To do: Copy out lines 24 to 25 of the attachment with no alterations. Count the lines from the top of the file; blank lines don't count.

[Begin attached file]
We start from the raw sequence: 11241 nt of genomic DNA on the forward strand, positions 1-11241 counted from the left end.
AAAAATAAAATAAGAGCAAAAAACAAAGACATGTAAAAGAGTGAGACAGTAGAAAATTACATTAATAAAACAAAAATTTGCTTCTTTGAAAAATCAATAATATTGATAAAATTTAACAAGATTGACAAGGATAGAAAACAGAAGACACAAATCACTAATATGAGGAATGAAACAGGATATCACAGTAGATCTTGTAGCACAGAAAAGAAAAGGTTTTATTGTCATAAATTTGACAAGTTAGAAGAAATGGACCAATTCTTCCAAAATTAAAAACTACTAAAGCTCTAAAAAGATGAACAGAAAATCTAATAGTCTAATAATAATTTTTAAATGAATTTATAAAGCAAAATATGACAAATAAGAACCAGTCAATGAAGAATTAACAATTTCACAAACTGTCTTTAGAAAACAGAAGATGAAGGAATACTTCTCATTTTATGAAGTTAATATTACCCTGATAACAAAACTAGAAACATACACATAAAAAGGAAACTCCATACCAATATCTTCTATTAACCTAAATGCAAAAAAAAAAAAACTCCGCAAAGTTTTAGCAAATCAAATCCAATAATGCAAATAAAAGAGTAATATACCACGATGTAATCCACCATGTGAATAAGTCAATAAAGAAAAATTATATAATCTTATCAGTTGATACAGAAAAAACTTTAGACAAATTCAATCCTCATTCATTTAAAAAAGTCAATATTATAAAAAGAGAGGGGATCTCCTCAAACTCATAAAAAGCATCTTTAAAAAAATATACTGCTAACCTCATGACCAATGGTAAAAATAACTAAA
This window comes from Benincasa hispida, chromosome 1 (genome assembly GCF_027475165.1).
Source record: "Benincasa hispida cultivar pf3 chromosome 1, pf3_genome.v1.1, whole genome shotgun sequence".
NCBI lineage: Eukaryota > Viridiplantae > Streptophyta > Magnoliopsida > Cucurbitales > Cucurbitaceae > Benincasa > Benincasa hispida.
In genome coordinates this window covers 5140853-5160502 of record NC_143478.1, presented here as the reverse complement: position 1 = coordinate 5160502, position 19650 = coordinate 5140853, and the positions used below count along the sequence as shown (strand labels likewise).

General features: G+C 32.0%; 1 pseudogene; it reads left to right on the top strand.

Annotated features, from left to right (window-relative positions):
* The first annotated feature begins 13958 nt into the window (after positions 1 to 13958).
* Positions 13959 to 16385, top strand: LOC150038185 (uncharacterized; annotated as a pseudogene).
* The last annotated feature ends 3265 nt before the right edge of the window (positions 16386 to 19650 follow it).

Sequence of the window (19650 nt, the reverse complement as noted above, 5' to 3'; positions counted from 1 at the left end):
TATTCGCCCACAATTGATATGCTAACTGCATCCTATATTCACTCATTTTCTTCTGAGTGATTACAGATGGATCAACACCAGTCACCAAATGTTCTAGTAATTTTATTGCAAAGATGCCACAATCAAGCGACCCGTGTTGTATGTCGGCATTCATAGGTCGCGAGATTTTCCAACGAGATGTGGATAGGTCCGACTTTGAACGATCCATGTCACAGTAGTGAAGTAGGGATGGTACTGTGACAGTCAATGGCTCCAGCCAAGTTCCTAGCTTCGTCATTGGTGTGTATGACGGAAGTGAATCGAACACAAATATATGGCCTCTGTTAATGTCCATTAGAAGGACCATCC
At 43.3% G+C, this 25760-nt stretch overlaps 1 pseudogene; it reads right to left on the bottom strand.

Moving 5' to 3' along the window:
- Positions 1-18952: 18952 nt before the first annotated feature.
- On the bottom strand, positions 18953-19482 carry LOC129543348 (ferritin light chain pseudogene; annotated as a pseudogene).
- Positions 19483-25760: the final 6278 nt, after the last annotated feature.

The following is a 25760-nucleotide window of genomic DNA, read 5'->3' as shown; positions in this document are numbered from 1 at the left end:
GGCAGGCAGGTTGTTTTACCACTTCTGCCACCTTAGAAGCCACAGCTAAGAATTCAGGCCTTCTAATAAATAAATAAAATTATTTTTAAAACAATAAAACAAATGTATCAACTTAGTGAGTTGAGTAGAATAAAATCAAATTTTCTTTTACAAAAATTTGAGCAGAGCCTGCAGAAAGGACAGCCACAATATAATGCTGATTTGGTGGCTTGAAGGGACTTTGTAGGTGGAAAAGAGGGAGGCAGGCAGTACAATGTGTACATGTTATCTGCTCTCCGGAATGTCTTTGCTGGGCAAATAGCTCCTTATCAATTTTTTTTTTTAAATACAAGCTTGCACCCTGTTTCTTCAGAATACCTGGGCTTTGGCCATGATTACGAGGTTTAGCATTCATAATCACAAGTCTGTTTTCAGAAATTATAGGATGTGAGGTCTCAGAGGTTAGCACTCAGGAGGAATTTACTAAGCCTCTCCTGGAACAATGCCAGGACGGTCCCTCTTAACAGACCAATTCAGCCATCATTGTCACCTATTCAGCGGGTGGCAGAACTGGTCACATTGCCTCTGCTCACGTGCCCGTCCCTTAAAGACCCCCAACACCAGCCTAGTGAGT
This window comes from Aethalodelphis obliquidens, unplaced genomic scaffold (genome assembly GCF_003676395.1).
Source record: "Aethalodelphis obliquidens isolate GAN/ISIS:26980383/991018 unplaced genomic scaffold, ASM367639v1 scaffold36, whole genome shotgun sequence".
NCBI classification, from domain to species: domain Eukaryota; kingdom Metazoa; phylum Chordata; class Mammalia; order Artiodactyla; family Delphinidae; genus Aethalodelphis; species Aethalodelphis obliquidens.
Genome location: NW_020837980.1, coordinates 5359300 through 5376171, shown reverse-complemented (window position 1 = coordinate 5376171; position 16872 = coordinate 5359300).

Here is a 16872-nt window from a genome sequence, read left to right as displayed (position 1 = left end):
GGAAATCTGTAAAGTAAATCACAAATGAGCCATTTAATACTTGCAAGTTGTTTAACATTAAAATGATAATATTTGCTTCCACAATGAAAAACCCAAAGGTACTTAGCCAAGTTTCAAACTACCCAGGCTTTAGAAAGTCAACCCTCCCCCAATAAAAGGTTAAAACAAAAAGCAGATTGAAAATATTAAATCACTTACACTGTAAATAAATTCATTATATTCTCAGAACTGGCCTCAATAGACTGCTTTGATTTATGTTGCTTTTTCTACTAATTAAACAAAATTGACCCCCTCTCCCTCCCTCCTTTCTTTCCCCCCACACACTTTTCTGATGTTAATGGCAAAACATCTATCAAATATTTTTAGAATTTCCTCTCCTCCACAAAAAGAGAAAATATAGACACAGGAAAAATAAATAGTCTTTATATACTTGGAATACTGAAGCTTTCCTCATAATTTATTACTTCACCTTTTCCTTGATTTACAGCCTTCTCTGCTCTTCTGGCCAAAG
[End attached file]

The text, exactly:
Genome location: NW_020837980.1, coordinates 5359300 through 5376171, shown reverse-complemented (window position 1 = coordinate 5376171; position 16872 = coordinate 5359300).

Here is a 16872-nt window from a genome sequence, read left to right as displayed (position 1 = left end):